Ludwig Maximilians University is the top university in Germany and one of the leading universities in Europe. Its main building is located in the centre of Munich and dates back to the 1800’s.
There are a large number of student housing options available across the city. ‘Studentenwerk München’ is the company that organises the housing of students of all universities in Munich.
It’s super simple to apply – you just have to tick the box in the application form with LMU that you would like to be offered a room in one of the houses, and you’re 99.9% guaranteed to be offered a spot for the entire year because you’re from the land far far away. You can’t choose where you want to stay or give preferences but this doesn’t matter as all the residences are pretty lively and buzzing with students and you will no doubt be hanging out at a different one each weekend depending on whos having a party. All residences have their own bars and organise events open to everyone.
I stayed in the Felsennelkenanger Halls of Residence and thought it was great. There were a lot of other exchange students staying there and I also made friends with a heap of the local students living there.
The bedrooms are almost identical in all of the residences and there’s a mixture of dorm-style, apartments or studio living available. It’s a luck of the draw for what you get but none are better or worse than the other. Most rooms cost around 350-400 euro per month.
I highly recommend doing the Intensive Language Course program offered to all exchange students beginning one month prior to the beginning of semester, i.e. September or March. This is how I met the majority of my friends for the entire year. You get 6 ECTS and can get it credited back to UNSW for a ‘Studies of the Region’ course or even a German course if you’re doing a German major/minor. Make sure you pay for the excursion program too!
In terms of university courses, there are a huge number of English classes to choose from. I took a lot of seminar courses which consist of fortnightly classes or even block seminars where you do 3-4 classes which can last from 4 to 6 hours. These types of courses usually require you to complete research on a topic of interest to you that relates to the course and deliver a presentation and write a research paper.
Some seminars require you to email the professor to enrol in the course – this is a pretty simple process and they usually give preference to exchange students as they love having different international perspectives in the classroom. Just make sure you look at the course guide thoroughly to choose your courses early as classes like this fill up quickly.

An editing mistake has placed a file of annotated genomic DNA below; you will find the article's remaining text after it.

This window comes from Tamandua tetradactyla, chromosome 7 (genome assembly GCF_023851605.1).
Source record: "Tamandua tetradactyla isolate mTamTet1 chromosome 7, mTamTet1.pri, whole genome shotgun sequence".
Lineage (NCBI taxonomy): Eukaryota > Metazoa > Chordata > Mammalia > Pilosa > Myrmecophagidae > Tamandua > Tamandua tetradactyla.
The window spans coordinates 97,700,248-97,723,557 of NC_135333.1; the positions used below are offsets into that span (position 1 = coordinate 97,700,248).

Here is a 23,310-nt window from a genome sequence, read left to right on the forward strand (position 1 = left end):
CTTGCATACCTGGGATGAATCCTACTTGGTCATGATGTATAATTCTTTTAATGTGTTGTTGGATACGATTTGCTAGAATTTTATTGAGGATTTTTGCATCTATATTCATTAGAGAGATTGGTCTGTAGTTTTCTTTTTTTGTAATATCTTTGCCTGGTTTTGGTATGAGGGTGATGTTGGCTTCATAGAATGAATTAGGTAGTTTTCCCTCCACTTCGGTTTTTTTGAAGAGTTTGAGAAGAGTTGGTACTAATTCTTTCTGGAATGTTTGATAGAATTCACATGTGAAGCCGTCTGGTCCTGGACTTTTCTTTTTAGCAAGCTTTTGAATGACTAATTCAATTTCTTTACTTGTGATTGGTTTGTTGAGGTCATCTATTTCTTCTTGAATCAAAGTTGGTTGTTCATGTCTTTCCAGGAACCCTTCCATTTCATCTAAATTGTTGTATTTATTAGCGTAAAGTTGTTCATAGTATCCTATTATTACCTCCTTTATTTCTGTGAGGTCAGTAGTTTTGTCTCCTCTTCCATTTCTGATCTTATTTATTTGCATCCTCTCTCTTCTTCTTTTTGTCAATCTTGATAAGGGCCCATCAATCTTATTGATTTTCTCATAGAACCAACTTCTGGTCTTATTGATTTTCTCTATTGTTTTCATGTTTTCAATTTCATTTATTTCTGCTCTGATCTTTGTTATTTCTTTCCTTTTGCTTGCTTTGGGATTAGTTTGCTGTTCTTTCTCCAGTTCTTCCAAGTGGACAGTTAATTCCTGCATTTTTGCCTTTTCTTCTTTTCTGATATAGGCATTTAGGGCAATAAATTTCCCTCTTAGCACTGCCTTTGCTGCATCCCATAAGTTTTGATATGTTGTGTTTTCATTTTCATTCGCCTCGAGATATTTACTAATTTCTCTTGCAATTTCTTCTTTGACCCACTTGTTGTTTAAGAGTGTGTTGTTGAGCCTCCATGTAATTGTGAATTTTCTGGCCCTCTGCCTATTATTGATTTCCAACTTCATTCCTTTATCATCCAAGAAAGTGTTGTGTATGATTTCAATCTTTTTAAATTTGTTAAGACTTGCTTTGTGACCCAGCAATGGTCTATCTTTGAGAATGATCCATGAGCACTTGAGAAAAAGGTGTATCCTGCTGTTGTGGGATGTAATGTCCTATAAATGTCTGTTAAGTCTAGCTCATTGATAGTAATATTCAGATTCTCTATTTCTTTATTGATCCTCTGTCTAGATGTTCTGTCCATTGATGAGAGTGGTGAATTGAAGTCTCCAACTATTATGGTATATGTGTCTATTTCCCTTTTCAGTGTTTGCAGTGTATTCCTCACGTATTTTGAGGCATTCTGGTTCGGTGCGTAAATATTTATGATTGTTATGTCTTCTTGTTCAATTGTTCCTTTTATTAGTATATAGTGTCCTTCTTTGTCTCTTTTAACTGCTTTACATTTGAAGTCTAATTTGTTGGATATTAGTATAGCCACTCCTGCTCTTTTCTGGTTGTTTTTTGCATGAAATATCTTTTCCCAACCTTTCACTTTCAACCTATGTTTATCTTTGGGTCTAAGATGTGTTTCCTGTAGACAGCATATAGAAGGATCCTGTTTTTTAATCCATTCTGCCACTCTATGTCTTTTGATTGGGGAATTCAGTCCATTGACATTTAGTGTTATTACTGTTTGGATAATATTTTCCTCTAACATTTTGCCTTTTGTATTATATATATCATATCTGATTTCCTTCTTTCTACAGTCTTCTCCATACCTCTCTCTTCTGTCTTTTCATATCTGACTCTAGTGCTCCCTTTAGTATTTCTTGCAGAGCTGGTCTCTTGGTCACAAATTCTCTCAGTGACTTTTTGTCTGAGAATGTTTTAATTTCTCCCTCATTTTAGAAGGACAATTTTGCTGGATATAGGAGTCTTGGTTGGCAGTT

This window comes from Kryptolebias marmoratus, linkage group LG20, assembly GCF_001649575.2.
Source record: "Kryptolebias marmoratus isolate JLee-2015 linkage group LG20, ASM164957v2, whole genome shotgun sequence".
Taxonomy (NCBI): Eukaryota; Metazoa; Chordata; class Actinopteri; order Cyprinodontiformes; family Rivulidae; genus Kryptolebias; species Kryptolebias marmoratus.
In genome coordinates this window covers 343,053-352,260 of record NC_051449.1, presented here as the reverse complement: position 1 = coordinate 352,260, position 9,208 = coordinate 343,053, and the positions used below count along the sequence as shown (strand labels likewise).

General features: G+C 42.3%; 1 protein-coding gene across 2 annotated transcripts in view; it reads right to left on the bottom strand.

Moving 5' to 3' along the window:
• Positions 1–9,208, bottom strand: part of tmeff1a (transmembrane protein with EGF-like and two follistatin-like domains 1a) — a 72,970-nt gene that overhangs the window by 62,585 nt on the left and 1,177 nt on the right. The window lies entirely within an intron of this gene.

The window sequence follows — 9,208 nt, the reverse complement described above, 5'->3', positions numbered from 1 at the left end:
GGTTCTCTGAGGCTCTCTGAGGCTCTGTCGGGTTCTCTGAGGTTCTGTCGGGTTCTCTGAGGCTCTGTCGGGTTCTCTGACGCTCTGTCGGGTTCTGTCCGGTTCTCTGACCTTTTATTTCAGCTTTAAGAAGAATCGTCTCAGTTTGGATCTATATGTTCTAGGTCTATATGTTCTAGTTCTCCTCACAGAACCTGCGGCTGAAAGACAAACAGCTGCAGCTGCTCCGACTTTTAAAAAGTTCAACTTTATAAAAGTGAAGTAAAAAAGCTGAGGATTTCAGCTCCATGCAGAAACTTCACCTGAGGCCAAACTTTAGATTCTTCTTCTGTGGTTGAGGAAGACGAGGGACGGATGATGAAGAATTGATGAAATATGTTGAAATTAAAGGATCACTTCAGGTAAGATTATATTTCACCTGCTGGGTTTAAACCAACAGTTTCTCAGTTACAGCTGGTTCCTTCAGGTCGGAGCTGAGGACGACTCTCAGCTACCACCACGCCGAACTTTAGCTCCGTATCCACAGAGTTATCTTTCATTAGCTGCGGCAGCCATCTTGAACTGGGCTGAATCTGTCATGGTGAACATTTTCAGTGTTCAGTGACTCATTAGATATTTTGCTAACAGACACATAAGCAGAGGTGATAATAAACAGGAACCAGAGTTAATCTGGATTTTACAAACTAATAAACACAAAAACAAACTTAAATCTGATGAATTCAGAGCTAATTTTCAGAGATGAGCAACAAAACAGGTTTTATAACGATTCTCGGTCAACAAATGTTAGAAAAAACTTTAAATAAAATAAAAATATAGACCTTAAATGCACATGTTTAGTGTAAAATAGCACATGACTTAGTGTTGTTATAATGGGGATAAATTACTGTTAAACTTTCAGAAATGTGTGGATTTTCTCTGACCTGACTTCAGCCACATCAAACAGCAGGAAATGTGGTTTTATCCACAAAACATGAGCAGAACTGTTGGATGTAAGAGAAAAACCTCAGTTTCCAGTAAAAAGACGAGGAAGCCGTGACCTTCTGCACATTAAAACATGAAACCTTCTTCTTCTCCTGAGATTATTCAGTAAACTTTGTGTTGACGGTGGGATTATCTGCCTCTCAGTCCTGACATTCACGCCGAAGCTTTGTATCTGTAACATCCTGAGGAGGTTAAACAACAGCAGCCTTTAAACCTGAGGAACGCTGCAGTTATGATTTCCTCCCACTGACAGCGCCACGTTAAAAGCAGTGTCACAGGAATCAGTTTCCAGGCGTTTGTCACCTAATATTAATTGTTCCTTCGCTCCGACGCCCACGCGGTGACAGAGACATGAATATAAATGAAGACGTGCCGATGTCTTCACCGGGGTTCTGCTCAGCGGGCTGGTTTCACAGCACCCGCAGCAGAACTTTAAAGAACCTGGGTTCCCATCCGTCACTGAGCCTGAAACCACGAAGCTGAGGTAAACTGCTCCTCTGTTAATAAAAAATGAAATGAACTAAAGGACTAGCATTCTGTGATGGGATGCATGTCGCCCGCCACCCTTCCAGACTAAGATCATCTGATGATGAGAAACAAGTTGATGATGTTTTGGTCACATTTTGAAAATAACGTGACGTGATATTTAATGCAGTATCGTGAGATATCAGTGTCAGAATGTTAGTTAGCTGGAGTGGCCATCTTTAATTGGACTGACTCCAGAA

Seminars are usually worth 6 ECTS while lecture courses are often worth 3 ECTS and require you to complete a one-hour final exam. The more ECTS a course is worth, the more workload it requires. As long as you are doing the regular full-time load as required by UNSW, the amount of ECTS you do at LMU doesn’t really matter as an exchange student.
There’s always something going on for students in Munich, whether it’s a bar night at one of the student residences, an event in a nightclub organised by the student networks, or an excursion to a nearby lake, castle, city or even country. Make sure you follow the ERASMUS Munich and MESA Munich Facebook pages to stay in the loop with all that is going on. MESA Munich organises excursions to different cities and countries such as Berlin and Budapest, offers tickets for reserved tables at Oktoberfest and Frühlingsfest, does BBQs in the English Gardens, and plans huge parties in the city’s nightclubs in conjunction with the other universities. All exchange students get around these events and trips and they’re always a lot of fun.
Surrounding Area and Travel
You don’t need to go too far outside of Munich to experience some breathtaking mountains or ancient cities. Travelling within Bavaria by train is super easy and cheap with the ‘Bayern Ticket’ where you can travel with a group of friends on the one ticket. There’s so many beautiful lakes and mountains within a couple hours of Munich. During winter I recommend going to Wallberg with a bunch of friends where you take the lift up to some breathtaking views and sled all the way down the mountain.
It’s also ridiculously cheap and easy to travel within the rest of Europe. Munich has a huge bus station which services buses going all across Europe and flights are insanely cheap if you book at the right time and to the right places… for sometimes 20 euro return it’s hard not to go somewhere every weekend.